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I am attempting to make a 4 bit computer with transistors. I've made a half-adder without too much trouble, but now I'm trying to incorporate the AND gate's output (the carry) into the next adder. This is the schematic I'm using for my AND gate:

schematic

simulate this circuit – Schematic created using CircuitLab

This isn't exactly how it looks (for one thing, mine has resistors), but this is basically it.

Using this, I know that if the LED is on, both switches are pressed. yay. But now I want to do something with that information. I'm at a loss for how to do this.

In a different gate where the output is after everything else in the gate (ie OR gate), I would just replace the LED with a wire that connects to the input of the next gate. I can't do that here because the output of the AND gate depends on the rest of the circuit.

Am I doing something wrong?

Thanks for the help.

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If one of your resistors is in the collector of the top transistor, then you have created a nand gate. When you press both buttons the output of the top transisor will be low. You need to invert this to have an and gate.

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  • \$\begingroup\$ I'm sorry if I'm not following you, but in my circuit, if both buttons are pressed, electricity will flow through the LED. My question was about how to integrate this into another logic gate. \$\endgroup\$ – KingsGambit Nov 13 '16 at 22:39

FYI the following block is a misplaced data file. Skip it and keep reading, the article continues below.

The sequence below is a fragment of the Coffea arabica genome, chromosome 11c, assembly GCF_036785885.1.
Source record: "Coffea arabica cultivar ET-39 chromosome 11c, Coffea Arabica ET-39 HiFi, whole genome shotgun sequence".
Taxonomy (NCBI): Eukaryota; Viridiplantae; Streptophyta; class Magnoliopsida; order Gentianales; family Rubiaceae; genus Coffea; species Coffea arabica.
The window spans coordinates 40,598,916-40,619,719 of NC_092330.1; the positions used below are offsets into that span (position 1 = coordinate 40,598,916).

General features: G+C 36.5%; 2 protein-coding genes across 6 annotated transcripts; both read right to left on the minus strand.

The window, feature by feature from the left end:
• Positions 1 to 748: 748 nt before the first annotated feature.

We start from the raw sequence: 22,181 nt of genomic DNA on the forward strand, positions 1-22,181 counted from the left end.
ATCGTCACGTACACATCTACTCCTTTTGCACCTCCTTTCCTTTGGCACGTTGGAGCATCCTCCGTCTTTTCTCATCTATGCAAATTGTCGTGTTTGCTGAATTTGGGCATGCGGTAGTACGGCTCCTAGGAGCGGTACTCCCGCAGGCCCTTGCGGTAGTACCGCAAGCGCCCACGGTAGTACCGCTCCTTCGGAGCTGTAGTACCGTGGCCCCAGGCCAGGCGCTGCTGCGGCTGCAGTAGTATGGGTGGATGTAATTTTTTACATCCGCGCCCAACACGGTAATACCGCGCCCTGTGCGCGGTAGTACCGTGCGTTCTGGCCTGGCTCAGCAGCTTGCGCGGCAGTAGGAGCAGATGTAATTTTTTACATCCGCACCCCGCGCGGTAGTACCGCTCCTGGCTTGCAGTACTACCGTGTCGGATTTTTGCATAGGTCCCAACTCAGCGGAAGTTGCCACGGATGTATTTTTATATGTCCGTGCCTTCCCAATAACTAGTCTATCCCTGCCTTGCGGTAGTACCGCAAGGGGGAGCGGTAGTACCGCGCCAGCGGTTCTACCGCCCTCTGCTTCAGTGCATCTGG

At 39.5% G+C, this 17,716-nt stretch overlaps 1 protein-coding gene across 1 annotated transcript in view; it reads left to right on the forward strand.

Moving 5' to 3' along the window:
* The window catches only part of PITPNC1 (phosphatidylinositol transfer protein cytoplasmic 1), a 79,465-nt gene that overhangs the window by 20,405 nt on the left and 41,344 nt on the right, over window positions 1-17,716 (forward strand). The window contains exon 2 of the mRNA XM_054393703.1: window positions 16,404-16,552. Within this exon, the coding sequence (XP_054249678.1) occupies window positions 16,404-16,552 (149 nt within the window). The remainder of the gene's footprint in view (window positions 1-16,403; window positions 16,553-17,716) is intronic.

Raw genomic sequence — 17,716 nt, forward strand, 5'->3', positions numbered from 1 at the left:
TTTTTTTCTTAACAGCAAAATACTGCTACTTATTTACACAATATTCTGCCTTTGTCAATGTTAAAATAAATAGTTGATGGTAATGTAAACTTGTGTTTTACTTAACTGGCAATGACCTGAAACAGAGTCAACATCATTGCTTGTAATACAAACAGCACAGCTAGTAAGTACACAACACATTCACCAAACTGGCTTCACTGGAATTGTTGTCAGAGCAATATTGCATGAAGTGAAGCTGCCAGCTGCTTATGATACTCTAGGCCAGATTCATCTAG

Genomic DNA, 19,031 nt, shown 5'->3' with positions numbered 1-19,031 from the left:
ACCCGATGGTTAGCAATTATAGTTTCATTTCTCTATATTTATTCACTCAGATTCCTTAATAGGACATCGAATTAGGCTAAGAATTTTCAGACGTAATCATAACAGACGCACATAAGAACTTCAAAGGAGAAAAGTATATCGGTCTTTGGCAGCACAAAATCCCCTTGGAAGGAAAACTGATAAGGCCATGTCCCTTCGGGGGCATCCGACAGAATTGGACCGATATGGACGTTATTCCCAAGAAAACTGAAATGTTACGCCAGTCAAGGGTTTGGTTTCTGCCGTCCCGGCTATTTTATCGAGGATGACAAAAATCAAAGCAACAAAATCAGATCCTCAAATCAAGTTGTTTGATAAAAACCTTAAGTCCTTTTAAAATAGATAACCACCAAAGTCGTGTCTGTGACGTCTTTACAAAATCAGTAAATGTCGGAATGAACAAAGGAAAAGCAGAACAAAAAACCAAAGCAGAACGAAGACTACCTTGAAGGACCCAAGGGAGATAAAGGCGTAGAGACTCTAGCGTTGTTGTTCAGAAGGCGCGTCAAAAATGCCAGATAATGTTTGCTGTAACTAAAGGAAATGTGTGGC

• \$\begingroup\$ Your buttons put a high voltage on the inputs. This means you are defining 1V as logic 1. The collector of Q1 is the output of your gate. You have implemented 1 and 1 produces 0V. This is the nand function. The and function 1 and 1 should produce 1V. An inverter would change the 0V to 1V and give you an and gate. It you then put another and gate after his one, the 1V input would be like pressing one of your buttons. \$\endgroup\$ – owg60 Nov 13 '16 at 22:47
  • \$\begingroup\$ Sorry if I'm not understanding, but if I implement 1 and 1, why is the voltage at the collector not 1V? \$\endgroup\$ – KingsGambit Nov 13 '16 at 22:56
  • \$\begingroup\$ If it were the LED anode is at one volt and the Q1 collector was at 1V there would be zero volts across the LED. This means it would be off. Since you have created a nand gate Q1c is 0V and the LED is on. \$\endgroup\$ – owg60 Nov 13 '16 at 23:03
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The transistors don't do any good. You should use the switches, themselves, in series, rather than transistors, to get the logic function you want. By choosing whether the switches are on the anode or cathode side of the LED/resistor (you do have a resistor, don't you?) you can get a NAND or AND function. BTW, the LED you chose has a typical forward ON voltage of 2 volts: you won't be able to use a 1 volt supply.

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